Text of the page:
What’s amusing is how unamusing he is in the clip. How sour he seems. Compare him to his predecessors: Carson was all midwestern charm, with unreadable yet mannerly reserve; Steve Allen was almost as smart as he was certain you thought he must be, but he was cheerful; Parr was a nattering nutball covered with a rich creamy nougat of ego, but he was engaging. Letterman is empty; he’s inert; he stands for nothing except disdain for people foolish enough to stand for anything – aside from rote obesciance to all the things Decent People stand for, of course, all those shopworn assumptions passed around in the bubble.
This posture was fresh in ’80; it even had energy. But it paralyzes the heart after a while. You end up an SOB who shows up at the end of the night to reassure that nothing matters. I think he may have invented the posture of Nerd Cool, an aspect so familiar to anyone who reads message boards – the skill at deflating enthusiasm, puncturing passion with a hatpin lobbed from a safe distance. The instinctive unease with the wet messy energy of actual people.
Yes, reading too much into it. Really, it’s just a rote slam: If your mother is a loathed politician, and your older sister gets pregnant, famous old men can make jokes about you being knocked up by rich baseball players, and there’s nothing you can do. That’s the culture: a flat, dead-eyed, square-headed old man who’ll go back to the writers and ask for more Palin-daughter knocked-up jokes, because that one went over well. Other children he won’t touch, but not because he’s decent. It’s because he’s a coward.
I’ve never had any use for him, myself. But I’ve never been much into late-night “comedy,” period.
[Update a few minutes later]
Why aren’t feminists upset with Dave?
Because they’re leftists first, true feminists a distant second. And besides, Sarah Palin isn’t a real woman and of course, by extension, neither is her fourteen-year-old daughter. So they’re fair game.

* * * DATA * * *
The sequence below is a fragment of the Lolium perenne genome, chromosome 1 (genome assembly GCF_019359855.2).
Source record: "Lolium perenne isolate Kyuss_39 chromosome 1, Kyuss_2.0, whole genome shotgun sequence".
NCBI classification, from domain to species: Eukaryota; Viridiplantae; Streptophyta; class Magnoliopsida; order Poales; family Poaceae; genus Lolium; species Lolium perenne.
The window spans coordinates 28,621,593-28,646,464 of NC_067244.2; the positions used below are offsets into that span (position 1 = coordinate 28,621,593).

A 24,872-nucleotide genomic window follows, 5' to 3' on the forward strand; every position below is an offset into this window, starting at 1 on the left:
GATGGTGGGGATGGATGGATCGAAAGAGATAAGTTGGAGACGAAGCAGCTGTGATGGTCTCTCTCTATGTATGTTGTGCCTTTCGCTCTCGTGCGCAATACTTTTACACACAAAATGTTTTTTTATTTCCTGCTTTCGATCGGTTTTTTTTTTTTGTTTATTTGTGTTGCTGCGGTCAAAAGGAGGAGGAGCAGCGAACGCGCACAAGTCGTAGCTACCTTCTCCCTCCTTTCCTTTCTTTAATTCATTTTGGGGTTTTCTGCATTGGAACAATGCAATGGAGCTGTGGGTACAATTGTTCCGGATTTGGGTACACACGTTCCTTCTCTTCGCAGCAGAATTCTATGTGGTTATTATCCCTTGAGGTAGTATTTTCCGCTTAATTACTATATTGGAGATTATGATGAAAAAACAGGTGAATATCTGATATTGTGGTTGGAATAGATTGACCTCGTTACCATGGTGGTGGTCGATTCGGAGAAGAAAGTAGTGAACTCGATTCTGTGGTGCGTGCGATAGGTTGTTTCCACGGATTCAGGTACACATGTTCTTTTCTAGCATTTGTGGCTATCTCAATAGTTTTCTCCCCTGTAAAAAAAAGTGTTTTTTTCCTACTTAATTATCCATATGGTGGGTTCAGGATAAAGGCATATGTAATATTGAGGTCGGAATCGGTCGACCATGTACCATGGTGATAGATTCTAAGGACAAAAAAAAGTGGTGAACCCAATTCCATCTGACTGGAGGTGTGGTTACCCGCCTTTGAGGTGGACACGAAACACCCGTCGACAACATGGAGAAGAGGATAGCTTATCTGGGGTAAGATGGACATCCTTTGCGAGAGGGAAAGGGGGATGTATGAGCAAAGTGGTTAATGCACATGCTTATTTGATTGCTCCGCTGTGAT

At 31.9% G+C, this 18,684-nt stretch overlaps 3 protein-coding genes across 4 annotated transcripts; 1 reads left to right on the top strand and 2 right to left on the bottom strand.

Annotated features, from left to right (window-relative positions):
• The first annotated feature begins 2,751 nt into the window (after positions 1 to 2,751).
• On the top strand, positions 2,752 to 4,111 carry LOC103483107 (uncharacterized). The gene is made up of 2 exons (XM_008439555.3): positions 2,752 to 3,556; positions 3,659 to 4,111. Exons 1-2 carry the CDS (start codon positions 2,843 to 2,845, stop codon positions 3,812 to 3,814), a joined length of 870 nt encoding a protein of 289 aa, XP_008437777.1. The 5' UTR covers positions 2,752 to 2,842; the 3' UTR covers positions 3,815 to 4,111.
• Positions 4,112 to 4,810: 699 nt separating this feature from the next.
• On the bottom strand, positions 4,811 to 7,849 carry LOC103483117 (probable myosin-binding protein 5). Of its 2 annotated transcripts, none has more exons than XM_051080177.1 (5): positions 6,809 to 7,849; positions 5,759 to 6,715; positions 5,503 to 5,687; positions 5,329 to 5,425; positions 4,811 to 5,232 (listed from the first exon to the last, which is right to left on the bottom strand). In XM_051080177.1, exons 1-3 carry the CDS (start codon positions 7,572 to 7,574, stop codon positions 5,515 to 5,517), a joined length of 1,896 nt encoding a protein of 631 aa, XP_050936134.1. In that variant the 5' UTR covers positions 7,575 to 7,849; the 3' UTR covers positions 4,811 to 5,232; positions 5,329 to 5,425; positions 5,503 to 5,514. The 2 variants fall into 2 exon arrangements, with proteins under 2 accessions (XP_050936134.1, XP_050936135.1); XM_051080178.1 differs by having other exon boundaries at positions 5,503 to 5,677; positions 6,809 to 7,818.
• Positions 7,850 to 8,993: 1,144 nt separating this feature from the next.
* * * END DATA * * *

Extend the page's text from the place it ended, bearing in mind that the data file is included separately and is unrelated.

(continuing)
Little Miss Atilla pulls no punches:
This is American Sharia, a**holes. The practitioners of Sharia in Muslim countries are at least consistent in their contempt for women and in their practice of gender apartheid: you, on the other hand, want sexual slavery for some women in this country; others, whose opinions you prefer, can live in relative peace and freedom. You will allow it.
If you are giving women and girls the “gift” of not being badgered for being female, and threatened with misogyny and sexual assault, they are not truly free—only living in a state of grace, contingent upon performing the right tricks, spouting leftist verbiage like seals at Sea World, balancing balls on their noses in the hopes of getting fish thrown into their mouths.
And any woman who doesn’t understand this fundamental truth about the misogynists living among them could be in for a rude awakening at any point, because that attitude will infect those who harbor it.
The leftist men in the sixties were notorious for their sexism and misogyny, considering women only useful for cooking and sex, while they wrote their manifestos. In fact, the feminist backlash in the seventies against “male chauvinist pigs” was a direct result of the experience of many of the women in the sixties with their “progressive” male cohorts. Some of them never grew up. Letterman is of that generation.